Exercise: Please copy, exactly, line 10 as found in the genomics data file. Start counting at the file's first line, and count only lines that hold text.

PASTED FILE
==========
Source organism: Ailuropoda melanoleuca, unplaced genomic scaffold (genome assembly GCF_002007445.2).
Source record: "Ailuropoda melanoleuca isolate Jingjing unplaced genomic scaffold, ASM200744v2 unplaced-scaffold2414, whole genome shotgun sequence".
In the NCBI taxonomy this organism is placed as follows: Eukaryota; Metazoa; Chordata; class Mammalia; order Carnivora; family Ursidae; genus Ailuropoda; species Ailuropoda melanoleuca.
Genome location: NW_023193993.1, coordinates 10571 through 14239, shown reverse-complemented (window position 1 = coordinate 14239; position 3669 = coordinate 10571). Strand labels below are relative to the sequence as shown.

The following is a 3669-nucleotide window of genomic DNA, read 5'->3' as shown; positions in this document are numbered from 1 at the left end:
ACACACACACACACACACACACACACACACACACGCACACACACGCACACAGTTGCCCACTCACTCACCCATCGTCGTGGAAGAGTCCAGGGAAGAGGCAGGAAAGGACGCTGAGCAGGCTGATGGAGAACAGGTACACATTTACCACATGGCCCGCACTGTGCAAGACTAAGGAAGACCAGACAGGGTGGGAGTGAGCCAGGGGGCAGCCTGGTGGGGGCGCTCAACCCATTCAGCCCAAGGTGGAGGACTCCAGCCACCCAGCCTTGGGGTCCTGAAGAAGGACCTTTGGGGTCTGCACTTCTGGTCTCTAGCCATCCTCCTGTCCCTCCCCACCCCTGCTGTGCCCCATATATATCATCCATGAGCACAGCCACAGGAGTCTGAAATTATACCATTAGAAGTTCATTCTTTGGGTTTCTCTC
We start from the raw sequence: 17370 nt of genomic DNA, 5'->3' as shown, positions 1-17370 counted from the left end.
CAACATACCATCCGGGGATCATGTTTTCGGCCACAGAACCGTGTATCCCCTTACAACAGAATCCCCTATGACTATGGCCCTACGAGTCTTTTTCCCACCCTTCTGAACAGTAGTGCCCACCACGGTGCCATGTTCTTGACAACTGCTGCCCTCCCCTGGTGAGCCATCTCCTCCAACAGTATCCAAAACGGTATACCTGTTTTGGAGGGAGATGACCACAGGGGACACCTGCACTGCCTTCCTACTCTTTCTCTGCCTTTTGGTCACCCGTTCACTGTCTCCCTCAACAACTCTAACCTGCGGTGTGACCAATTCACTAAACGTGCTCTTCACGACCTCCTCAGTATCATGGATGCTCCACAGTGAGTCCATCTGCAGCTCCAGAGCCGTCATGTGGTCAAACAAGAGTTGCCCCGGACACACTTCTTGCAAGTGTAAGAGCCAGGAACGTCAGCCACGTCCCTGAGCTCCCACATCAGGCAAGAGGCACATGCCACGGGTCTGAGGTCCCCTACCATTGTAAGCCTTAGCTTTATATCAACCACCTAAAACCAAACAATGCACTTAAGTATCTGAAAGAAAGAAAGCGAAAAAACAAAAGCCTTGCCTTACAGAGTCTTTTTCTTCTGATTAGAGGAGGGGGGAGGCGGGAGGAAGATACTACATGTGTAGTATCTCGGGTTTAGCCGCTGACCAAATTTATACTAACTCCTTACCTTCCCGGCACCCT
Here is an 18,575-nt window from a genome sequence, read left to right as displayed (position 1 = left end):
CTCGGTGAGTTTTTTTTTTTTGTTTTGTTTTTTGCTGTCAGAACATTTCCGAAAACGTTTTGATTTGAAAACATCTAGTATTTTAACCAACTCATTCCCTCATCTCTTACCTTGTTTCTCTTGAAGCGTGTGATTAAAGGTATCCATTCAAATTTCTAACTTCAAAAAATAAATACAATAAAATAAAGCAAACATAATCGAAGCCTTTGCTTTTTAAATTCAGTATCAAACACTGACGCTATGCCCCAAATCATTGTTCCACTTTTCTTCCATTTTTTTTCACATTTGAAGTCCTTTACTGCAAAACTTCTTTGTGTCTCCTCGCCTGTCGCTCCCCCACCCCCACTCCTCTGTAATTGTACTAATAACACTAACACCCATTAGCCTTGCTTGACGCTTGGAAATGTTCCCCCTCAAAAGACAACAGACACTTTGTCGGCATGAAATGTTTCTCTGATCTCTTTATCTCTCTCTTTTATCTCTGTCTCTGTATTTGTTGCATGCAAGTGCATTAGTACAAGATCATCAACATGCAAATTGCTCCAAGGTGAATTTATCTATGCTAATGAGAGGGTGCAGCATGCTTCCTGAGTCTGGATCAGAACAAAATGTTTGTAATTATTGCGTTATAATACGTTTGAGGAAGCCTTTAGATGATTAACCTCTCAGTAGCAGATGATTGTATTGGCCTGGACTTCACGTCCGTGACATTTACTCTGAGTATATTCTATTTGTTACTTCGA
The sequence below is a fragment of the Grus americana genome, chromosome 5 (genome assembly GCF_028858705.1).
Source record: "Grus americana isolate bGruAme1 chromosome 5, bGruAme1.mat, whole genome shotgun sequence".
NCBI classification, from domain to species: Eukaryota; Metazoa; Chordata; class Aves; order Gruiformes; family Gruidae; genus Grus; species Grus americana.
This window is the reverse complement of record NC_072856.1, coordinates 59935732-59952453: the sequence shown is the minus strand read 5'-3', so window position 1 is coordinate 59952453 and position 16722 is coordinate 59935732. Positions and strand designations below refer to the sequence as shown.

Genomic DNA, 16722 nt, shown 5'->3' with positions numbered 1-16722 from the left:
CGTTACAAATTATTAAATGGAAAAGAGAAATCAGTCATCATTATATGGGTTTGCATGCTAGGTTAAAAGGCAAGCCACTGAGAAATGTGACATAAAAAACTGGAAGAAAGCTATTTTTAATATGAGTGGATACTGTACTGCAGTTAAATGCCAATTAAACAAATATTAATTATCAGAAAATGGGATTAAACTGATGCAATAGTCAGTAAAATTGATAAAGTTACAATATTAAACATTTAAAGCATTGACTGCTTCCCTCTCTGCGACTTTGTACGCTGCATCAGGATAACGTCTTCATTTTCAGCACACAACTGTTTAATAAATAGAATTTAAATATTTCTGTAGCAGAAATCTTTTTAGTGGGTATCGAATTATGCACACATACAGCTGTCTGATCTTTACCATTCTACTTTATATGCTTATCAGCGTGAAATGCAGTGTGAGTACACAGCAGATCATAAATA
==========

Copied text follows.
CTCGGTGAGTTTTTTTTTTTTGTTTTGTTTTTTGCTGTCAGAACATTTCCGAAAACGTTTTGATTTGAAAACATCTAGTATTTTAACCAACTCATTCCCTCATCTCTTACCTTGTTTCTCTTGAAGCGTGTGATTAAAGGTATCCATTCAAATTTCTAACTTCAAAAAATAAATACAATAAAATAAAGCAAACATAATCGAAGCCTTTGCTTTTTAAATTCAGTATCAAACACTGACGCTATGCCCCAAATCATTGTTCCACTTTTCTTCCATTTTTTTTCACATTTGAAGTCCTTTACTGCAAAACTTCTTTGTGTCTCCTCGCCTGTCGCTCCCCCACCCCCACTCCTCTGTAATTGTACTAATAACACTAACACCCATTAGCCTTGCTTGACGCTTGGAAATGTTCCCCCTCAAAAGACAACAGACACTTTGTCGGCATGAAATGTTTCTCTGATCTCTTTATCTCTCTCTTTTATCTCTGTCTCTGTATTTGTTGCATGCAAGTGCATTAGTACAAGATCATCAACATGCAAATTGCTCCAAGGTGAATTTATCTATGCTAATGAGAGGGTGCAGCATGCTTCCTGAGTCTGGATCAGAACAAAATGTTTGTAATTATTGCGTTATAATACGTTTGAGGAAGCCTTTAGATGATTAACCTCTCAGTAGCAGATGATTGTATTGGCCTGGACTTCACGTCCGTGACATTTACTCTGAGTATATTCTATTTGTTACTTCGA